Top givers in our churches today are also generous supporters of other organizations – causes and charities for which they also have a passion. In conversations with major donors across the country, I’m struck by how poor their donor experience is with the church. Other nonprofits and charitable organizations do a much better job of stewarding, engaging and growing their donors than the church.
But we can – and must – change that.
In this series, we’ll be giving pastors and church leaders practical tools for improving the donor experience. Over the course of four blogs, we’ll unpack The Four-Part Cycle of Donor Engagement. This process is a best practice approach to building and stewarding donor relationships. We’ll take each part of the cycle and share specifically how it works in the context of a church.
The Four-Part Cycle of Donor Engagement
This will guide you in how to best leverage your staff and your volunteer leadership throughout the donor engagement cycle. I have come to believe strongly in a four-part cycle for donors: (1) acknowledgment, (2) trust-building, (3) presenting the case for support, and (4) the ask. The cycle is important as it keeps the donor’s needs, interests, and values in view at all times.
So let’s dive in with the first phase of the donor cycle. The foundation of my relationship with a donor, like the foundation of my relationship with any friend, is what we call “acknowledgement.”
In your interactions with this person, you acknowledge his or her value as a human being. You can do this by giving attention to life details, activities, opinions and values. You also acknowledge a donor’s generosity and affirm the role he or she has already played in the ministry of the church. Gratitude and appreciation are core to the relationship. When you send a message of genuine thanks for the donor’s time, you build credibility.
So how do we apply this concept inside the church with our givers?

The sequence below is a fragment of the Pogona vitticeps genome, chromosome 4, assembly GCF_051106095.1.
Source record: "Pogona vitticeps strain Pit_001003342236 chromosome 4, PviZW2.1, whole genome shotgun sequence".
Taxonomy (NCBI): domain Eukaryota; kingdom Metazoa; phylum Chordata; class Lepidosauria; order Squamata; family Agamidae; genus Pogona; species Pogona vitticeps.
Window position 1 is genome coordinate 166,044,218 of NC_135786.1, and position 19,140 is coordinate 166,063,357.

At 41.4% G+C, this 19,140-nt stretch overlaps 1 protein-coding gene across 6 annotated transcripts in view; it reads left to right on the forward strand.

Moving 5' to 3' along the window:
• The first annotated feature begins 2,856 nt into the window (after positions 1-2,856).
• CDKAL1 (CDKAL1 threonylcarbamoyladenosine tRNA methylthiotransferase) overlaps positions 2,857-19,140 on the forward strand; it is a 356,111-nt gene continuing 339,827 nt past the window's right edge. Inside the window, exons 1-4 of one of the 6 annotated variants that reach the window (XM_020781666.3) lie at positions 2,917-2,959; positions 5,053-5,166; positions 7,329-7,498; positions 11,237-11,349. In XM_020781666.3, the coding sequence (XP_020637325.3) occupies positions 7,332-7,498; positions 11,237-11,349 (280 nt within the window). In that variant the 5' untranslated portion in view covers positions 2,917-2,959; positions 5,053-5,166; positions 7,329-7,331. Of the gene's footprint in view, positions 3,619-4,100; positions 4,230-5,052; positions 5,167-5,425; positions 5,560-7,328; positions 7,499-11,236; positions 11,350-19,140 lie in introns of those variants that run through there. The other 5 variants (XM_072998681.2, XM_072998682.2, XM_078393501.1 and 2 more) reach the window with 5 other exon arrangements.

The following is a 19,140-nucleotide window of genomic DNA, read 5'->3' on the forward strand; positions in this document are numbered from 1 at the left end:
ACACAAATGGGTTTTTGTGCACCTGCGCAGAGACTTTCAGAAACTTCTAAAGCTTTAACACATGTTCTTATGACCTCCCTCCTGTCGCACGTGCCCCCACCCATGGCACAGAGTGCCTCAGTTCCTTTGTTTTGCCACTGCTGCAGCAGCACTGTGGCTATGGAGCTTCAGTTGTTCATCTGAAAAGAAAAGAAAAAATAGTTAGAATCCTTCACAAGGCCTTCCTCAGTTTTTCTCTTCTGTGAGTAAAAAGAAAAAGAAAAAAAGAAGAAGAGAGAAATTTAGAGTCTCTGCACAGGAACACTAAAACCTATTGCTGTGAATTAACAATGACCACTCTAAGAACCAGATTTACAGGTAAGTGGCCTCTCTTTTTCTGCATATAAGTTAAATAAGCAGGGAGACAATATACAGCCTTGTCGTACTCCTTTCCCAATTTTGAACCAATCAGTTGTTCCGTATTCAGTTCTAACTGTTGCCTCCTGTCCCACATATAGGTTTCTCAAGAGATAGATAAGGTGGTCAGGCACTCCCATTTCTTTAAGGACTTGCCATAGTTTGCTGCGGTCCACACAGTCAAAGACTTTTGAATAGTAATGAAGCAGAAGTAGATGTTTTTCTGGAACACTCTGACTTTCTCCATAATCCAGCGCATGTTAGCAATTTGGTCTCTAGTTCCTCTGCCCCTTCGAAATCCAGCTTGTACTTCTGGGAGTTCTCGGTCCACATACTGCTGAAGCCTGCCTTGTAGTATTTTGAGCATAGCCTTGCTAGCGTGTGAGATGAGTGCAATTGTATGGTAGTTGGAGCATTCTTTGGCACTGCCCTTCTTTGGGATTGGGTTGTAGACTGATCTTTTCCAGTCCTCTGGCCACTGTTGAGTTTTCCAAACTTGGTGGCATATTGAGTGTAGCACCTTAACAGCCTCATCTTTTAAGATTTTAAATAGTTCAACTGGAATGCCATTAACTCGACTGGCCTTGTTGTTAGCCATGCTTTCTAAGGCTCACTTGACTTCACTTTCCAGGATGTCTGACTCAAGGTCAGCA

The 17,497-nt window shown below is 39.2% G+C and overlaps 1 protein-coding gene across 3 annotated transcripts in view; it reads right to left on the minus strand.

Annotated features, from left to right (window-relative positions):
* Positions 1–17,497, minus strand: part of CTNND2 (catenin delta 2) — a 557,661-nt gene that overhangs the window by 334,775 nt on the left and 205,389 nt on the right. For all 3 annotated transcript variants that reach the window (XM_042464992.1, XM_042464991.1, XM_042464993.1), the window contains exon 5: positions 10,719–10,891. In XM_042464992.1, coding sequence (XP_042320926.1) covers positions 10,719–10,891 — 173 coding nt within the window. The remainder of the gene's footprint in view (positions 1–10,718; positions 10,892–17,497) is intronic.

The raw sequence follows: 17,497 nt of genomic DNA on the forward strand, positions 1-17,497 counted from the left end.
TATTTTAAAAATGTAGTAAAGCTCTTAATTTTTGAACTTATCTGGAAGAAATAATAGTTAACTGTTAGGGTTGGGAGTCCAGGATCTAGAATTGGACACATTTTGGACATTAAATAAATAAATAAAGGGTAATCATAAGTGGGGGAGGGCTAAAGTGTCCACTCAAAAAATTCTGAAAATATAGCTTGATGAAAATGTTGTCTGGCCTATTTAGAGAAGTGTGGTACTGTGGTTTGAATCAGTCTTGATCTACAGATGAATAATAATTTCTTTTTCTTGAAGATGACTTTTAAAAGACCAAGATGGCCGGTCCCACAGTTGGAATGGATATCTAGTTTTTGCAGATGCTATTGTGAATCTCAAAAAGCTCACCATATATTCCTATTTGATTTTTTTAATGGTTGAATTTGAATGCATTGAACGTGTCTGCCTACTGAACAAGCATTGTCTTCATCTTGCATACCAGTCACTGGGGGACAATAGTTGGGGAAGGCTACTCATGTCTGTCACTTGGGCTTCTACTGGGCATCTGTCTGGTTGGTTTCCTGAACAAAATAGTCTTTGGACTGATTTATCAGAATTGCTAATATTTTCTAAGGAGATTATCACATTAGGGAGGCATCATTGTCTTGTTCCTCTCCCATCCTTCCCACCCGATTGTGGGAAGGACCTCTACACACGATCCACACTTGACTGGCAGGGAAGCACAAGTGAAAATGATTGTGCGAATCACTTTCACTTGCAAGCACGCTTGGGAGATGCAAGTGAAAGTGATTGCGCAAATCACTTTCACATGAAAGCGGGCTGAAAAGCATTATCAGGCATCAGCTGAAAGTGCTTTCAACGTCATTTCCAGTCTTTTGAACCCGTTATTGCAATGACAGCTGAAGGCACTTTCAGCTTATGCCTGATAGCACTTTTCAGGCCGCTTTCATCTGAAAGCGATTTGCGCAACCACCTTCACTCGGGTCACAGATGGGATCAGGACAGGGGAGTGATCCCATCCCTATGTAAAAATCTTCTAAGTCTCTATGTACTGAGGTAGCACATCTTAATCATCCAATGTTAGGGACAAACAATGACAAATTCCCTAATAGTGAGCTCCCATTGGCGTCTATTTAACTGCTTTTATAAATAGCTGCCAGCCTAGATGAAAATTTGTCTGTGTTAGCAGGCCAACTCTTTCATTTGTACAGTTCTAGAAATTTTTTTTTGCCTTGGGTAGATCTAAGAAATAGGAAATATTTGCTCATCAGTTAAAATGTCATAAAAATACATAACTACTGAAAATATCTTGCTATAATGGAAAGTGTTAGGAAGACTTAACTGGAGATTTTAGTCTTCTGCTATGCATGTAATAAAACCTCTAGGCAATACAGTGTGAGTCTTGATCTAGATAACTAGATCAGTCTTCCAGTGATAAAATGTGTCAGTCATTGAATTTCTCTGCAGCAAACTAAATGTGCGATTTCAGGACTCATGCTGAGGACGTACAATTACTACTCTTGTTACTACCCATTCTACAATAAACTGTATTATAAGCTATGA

- Team thanking. First, consider your staff – all your staff – as a team in this approach to your donors. Whether you’re a large, multicampus church or a staff of two or three part-time employees, have the conversation about donor gratitude and how everyone can be involved in thanking your givers. Set a goal of making sure your consistent, recurring donors hear from you. An occasional handwritten thank you card, a phone message or a personal email is a great way to do this. The thanks of the pastor is critical. However, your staff reaching out at times throughout the year to thank tithers and consistent donors also sends an important message of their value.
- Team thinking. No matter the size of your church, involving key volunteers in thanking donors can also have a significant impact. The adult volunteers who chaperoned the youth mission trip could divide up notes and photos to those who contributed to make it happen. Your worship or board volunteers could tag team occasional notes to your significant contributors. Tell them how their support impacts the ongoing work of the church’s ministries.
- Strive for tangible, specific examples of impact. Use your broad “team” of staff and key volunteers to generate a list of all the specific and tangible things your givers make possible with their tithes and offerings. How are your donors advancing the Kingdom work on a day-by-day basis in your congregation? Refresh this list at least a couple times a year. And keep it in the forefront for your acknowledgments and donor communications. This is one area where the church could most learn from nonprofit organizations, who often share with donors EXACTLY what gifts at certain levels help accomplish. Use your budget and your ministry outcomes to be as specific as you can with givers about their impact.
Acknowledgement is the crucial foundation on which an authentic donor relationship and any eventual larger request for funds must be built. One might say I must “earn the right” to present the case for support for future projects. If I have acknowledged the donor and his or her impact adequately, I can eventually present a case for greater support with confidence that I won’t be violating the values of the donor, or unintentionally devaluing the donor.
In the next blog of this series, we’ll explore the phase of trust-building and simple ways your church can enhance the donor experience.
Effective Donor Engagement for Churches
No matter where you find yourself as a church in this season – from planning a capital campaign to thanking annual pledge donors – the hands-on, simple tools in this guide will help you and your staff effectively acknowledge and engage your best givers.
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Tim Smith has over 30 years of experience in Church, Non-Profit Administration, Management, and Fund Development. He has served as an Executive Pastor and Chief Development Officer in growing Churches and Non-Profit Organizations. This experience has provided him with a wide range of expertise and resources. Tim serves as Founder and CEO for Non-Profit DNA. This boutique firm helps nonprofits and churches build their capacity through fundraising, leadership, team building, staff recruiting, and coaching.